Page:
Lenovo Yoga 910 review

Everything is new

Lenovo introduced plenty of other little tweaks here and there to make the Yoga 910 an even better laptop-tablet.

The keyboard, for example, no longer has any of those annoying right-handed shortcut keys to get in the way of you hitting the enter key. Meanwhile, the trackpad is appreciably larger and there's even a newly added fingerprint reader to help get you signed through Windows Hello with a simple finger press.

The Lenovo Yoga 910 features some bumped up specs including Intel's freshly announced Intel 7th generation processors with up to 1TB of PCIe SSD storage and 16GB of memory. Battery life has also seen a significant bump to 10.5 hours on UHD model and 15.5 hours with Full HD variants – but those are only estimates we plan to take to task.

Lenovo Yoga 910 review

Early verdict

The Lenovo Yoga 900 perfected the 2-in-1 laptop formula and now the Yoga 910 seeks to elevate the series to all new heights. There are plenty of welcome elements here including the larger screen, edgier design and revamped inputs. However, some of the changes aren't sitting well with us including the marginally higher price and the new bare metal keyboard deck.

In the past the Yoga 900 series has blended a good mix of affordability with performance, but this latest iteration may skew things too far into the luxury category. We'll have to see how the other configurations stack up as well as how this machine performs before we can deliver our final verdict, but we're optimistic that Lenovo has knocked it out of the park once again.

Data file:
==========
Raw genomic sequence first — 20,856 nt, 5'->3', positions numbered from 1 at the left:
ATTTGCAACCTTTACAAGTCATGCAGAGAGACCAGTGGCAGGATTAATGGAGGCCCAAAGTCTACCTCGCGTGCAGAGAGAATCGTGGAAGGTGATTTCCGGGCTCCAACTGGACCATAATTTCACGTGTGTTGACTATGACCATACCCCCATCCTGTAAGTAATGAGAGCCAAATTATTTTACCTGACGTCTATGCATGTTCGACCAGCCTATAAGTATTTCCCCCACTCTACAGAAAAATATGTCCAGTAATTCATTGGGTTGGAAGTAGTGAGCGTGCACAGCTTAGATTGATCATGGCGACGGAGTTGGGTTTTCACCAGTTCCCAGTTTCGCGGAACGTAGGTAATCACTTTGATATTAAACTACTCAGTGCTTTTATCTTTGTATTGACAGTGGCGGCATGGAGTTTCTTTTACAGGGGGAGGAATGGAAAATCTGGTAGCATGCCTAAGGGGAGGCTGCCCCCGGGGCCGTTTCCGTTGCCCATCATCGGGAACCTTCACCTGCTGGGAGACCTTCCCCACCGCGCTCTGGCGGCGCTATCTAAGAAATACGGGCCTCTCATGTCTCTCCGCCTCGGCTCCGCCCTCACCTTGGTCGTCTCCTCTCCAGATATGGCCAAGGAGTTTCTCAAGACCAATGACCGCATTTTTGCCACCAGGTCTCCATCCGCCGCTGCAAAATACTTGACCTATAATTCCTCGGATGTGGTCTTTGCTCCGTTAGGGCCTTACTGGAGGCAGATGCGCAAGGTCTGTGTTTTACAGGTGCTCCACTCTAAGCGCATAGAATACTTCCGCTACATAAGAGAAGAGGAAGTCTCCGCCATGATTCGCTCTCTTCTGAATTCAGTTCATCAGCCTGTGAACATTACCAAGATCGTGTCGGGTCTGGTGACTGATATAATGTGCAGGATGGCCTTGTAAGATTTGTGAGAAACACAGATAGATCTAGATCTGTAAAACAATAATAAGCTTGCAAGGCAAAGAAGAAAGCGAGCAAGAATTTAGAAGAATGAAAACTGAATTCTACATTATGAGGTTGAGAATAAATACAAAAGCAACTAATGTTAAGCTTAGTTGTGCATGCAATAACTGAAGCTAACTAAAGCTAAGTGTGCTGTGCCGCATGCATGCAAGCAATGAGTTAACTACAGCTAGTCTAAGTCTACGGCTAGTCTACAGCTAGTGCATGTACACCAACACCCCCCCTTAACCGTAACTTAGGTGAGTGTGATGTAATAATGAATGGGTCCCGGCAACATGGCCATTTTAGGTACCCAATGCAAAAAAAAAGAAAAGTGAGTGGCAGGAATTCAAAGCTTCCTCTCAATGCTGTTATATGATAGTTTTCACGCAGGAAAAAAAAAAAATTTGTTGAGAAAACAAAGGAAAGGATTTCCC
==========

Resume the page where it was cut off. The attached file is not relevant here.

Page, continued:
Hands-on review: IFA 2016: Moto Z Play

Hands-on review: IFA 2016: Moto Z Play

Moto Z Play

Moto Z Play is the thicker, long-lasting and more affordable smartphone with creative modular accessories, and proof that Motorola is committed to the idea of a customizable phone.

You can snap on a bunch of different mods – from stylish battery packs, to a mini boom box, to a head-turning pico projector – all with the help of magnets.

Timed with the Moto Z Play launch is a new mod: the Hasselblad True Zoom camera. It makes your Android phone look and feel like a real camera with 10x zoom and physical controls.

Moto Z Playr review

All of these MotoMods, new and old, work across the three modular Motorola phones, including the ultra-thin Moto Z and shatter-resistant Moto Z Force.

The Moto Z Play isn't as flashy as the world's-thinnest-title-holding Moto Z, and it doesn't have the durable screen of the Verizon and US-exclusive Moto Z Force. It's also less powerful.

What it does have is a bigger battery, cheaper price and a headphone jack. You can charge via USB-Type C and play music over the normal 3.5mm jack here, unlike on the Z and Z Force.

Moto Z Play therefore fixes some of the gripes with the Moto Z, and opens modular smartphone accessories to a whole new audience looking for a cheaper phone. Let's see if it fits your needs.

Price and release date

  • Launches on September 8 in the US
  • $408 or $17 a month over 24 from Verizon
  • $449 unlocked without carrier restrictions

If you were interested in the Moto Z, but scoffed at its high price, then you'll like the savings that the reduced Moto Z Play brings at launch.

Moto Z Play